When I first started reading the New York Times op ed piece of someone famous recounting how they were abused growing up, my heart started tightening with each word on the page.
I knew, with every word written describing her abuse, and not naming her abuser, she was literally describing one of my many abusers. My chest was tight, and I was barely breathing.
I felt frozen. My mind was alternating between paralysis and flashbacks of this man we shared as our abuser.
She was able to describe every despicable detail of this man and how he started sexually abusing her when she was 14.
My mind was flashing back to a day of being in this man’s van, in my childhood neighborhood, watching in terror out the front of the van window as my mother and this abuser argued outside it. They were arguing about me, and something my mom wanted in exchange for me. I was only 7 or 8 years old.
This was a habit of my narcissistic, sadistic mother. She would trade me to men for things she wanted from them. I think she usually got whatever it was she wanted.
By the time I was in the van watching this “heated negotiation” go down, I was already broken by all the abuse I had previously endured.
My being was silent and resigned to this way of life.
As I write this, I can feel this disgusting man on top of me. His sweaty skin touching me. He was a pig.
My mom got what she wanted from this man for a couple of years. She wanted this former Olympian and pillar of the community to coach one of my brothers to become an Olympic swimmer.
I was excited for my brother because he could have made it to the Olympics. He was a great swimmer, and still has the body of a great swimmer some 40 or so years later. The chaos and pain of our lives derailed those plans.
For this negotiation to work out between the coach and my mom, I had to be on the swim team, too. Sadly, I was a pathetic swimmer, but had to get in the pool with some of the best swimmers who also wanted to be Olympians.
With each lap my weak body swam during those practices, I cried and screamed and wished I was dead while I went from one end of the pool to the other. Sometimes I would swim to the bottom of the pool and try to will myself into staying down for good.
Sometimes I focused all my attention on the cheeseburger I was going to get at the snack bar afterward. Food was scarce for me in those days, so it was a luxurious treat I wasn’t accustomed to.
By this point in my life, I was lost, alone, and like a robot. I didn’t feel human, and thought I was already dead floating around the planet with seemingly no control over my life. I had no one to turn to. It was just me, on my own, in a very cruel world.
My life has always felt ruined because no matter how many years pass, the horrific abuse I experienced is still there. My mind holds it alive for me and won’t let it die.
But, to read this famous person’s account of her awful abuse by this man, I felt terrible. I think she has always struggled to get people to believe her because no one wants to believe this Olympian and pillar in the community also molested children.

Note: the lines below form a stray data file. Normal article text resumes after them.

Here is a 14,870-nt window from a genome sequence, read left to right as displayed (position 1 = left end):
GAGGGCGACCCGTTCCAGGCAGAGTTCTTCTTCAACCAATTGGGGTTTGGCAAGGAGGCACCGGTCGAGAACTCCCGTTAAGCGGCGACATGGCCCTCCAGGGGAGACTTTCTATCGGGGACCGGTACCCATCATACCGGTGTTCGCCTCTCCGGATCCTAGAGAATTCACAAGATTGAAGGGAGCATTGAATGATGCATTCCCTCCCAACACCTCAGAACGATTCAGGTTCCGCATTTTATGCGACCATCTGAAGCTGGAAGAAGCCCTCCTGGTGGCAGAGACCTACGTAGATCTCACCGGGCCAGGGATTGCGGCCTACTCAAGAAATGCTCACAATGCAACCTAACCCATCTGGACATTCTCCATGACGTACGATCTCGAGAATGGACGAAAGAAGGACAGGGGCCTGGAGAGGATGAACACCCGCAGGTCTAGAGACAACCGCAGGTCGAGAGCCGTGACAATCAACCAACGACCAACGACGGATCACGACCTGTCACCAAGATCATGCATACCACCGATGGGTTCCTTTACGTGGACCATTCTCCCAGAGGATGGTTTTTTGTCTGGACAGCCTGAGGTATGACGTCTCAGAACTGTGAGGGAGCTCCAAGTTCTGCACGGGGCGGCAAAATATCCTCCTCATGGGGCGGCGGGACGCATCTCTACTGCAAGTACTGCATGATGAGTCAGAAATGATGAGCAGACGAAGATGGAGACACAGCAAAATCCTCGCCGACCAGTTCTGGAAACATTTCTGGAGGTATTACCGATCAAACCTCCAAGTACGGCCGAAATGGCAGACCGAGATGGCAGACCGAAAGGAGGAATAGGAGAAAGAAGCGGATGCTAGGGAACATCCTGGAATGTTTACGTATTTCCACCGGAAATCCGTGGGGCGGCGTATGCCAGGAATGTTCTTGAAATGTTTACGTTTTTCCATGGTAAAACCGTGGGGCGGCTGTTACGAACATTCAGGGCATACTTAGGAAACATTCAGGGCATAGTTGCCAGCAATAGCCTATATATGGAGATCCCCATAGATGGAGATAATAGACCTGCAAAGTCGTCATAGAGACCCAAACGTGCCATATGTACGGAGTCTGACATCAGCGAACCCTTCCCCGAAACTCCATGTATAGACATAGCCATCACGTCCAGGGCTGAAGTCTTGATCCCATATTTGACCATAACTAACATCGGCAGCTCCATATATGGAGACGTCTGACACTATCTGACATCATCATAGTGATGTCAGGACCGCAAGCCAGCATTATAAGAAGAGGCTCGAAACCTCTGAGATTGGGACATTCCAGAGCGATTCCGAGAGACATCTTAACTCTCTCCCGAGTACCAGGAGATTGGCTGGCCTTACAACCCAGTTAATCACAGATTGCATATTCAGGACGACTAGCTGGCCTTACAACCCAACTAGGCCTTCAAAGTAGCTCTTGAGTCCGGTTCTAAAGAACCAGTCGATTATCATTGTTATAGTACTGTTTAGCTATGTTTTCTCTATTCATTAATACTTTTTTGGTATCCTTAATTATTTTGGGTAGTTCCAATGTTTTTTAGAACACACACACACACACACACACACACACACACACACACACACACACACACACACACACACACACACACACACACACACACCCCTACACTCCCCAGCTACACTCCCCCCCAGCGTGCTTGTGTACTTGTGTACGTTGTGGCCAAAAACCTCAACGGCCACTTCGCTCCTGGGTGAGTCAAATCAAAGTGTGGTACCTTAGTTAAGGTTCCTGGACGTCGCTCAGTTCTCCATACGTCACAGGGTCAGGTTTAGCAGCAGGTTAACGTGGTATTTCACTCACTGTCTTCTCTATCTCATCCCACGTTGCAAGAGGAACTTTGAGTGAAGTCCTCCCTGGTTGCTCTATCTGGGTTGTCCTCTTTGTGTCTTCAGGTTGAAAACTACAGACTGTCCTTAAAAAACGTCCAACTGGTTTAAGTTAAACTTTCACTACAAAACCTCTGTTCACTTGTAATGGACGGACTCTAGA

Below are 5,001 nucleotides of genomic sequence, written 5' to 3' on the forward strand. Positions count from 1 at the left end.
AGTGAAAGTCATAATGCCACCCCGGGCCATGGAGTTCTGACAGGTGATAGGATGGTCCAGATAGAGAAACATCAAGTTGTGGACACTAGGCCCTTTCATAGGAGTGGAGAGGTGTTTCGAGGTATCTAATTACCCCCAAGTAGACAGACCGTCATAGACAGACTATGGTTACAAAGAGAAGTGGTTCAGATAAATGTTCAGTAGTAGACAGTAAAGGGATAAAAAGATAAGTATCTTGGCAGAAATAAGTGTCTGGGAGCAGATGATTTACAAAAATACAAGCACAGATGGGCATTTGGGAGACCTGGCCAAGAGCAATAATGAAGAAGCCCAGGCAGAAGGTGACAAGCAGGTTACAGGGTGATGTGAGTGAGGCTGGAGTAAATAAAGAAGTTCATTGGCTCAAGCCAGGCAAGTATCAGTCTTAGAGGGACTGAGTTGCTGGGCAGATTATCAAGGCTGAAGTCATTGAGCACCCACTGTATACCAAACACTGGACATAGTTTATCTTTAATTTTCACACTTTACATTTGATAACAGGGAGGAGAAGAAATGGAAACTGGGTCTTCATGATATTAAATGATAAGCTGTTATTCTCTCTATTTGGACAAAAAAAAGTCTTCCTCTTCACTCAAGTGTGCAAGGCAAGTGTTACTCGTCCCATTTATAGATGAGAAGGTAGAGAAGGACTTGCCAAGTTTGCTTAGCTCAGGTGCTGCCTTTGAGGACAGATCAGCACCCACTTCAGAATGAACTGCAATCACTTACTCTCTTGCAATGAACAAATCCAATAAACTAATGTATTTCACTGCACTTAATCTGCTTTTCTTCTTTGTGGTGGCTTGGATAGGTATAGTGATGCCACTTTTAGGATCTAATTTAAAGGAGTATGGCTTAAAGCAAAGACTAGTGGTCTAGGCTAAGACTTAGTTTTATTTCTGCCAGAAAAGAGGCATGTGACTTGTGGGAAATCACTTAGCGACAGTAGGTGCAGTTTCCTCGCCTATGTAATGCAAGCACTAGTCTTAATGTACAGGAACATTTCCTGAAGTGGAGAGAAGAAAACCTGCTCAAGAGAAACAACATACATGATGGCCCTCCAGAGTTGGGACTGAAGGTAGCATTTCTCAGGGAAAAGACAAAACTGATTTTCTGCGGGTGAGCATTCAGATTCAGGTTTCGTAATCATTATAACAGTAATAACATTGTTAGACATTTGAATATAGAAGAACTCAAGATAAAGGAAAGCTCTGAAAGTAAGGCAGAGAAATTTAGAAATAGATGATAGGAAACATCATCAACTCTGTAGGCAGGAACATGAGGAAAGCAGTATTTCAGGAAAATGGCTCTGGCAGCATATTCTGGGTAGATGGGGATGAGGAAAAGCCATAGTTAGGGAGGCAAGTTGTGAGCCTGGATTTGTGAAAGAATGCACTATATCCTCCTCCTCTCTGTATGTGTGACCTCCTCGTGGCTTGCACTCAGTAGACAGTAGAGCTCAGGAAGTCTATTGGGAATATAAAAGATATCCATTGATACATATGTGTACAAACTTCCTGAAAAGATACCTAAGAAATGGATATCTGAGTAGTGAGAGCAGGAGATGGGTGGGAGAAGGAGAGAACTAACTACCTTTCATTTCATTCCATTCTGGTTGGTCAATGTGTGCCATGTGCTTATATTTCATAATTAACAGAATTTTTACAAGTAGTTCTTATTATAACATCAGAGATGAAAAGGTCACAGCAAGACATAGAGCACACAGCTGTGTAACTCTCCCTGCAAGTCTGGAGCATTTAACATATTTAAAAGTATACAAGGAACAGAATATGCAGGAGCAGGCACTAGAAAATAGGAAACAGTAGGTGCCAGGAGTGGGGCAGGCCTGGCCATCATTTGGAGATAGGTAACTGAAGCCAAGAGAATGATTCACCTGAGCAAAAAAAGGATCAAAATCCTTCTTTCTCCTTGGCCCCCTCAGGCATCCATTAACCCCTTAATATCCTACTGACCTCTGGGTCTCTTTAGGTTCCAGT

I don’t care if anyone believes me. It doesn’t matter to me in my healing.
I reached out to the famous person by sending her a message on Facebook with the intention of validating her by telling her he abused me, too. I never thought of anything past that.
The next day, one of her employees contacted me through Facebook saying the famous person wanted to talk to me.
At first, I was like sure, here’s my info. Then I felt panic and fear sink in. What had I done? I know better than to talk publicly about my abuse while my mom is still alive. It is more than forbidden.
A couple of hours later as I was at a baseball camp with my son, I see a call from Los Angeles come in. I listen to the message and it was her. The tears welled up inside me as this brought this particular abuse front and center in my soul.
I felt pathetic and ashamed because I didn’t even feel worthy enough to speak to her. Not because she is famous, but because I am so ashamed of me and my abuse history.
She has the courage to speak up because she is strong and has made something of her life. She can remember every detail of her story.
I grew up like a piece of garbage to my family. I was disposable as they let my life unfold the way it did. I never mattered to them, so often I don’t believe I matter to anyone but my children.
How can I explain to this strong, courageous woman that I am so worthless as a human being that my own mother facilitated my abuse with our shared abuser?
I can’t just join the “me too” campaign and rock on with my sisters in the world who admitted their abuse.
There is only a small minority of the world who understands the type of childhood I had, and the baggage that goes with it.
My mind shattered. I am not whole. I am a 50 year old woman who lives her life with different “parts” of myself who helped me survive the never-ending abuse of my childhood.
My brain and spirit are ruined most days. I continue to fight and believe that one day I might recover from the brutal experiences of my life.
It’s interesting. I have learned there are those who have been abused who want to punish their abusers, and there are those of us who are only trying to hold onto our lives and have no expectations of trying to get justice because holding onto life is hard enough.
Sadly, Justice left me the moment I was born. Justice is overwhelming and complicated for me. It is not for me.
In the end, I am fairly sure there is no real justice for any of us who have been abused, because you cannot change the lost innocence and the damage done to those of us who manage to carry on with our scarred lives.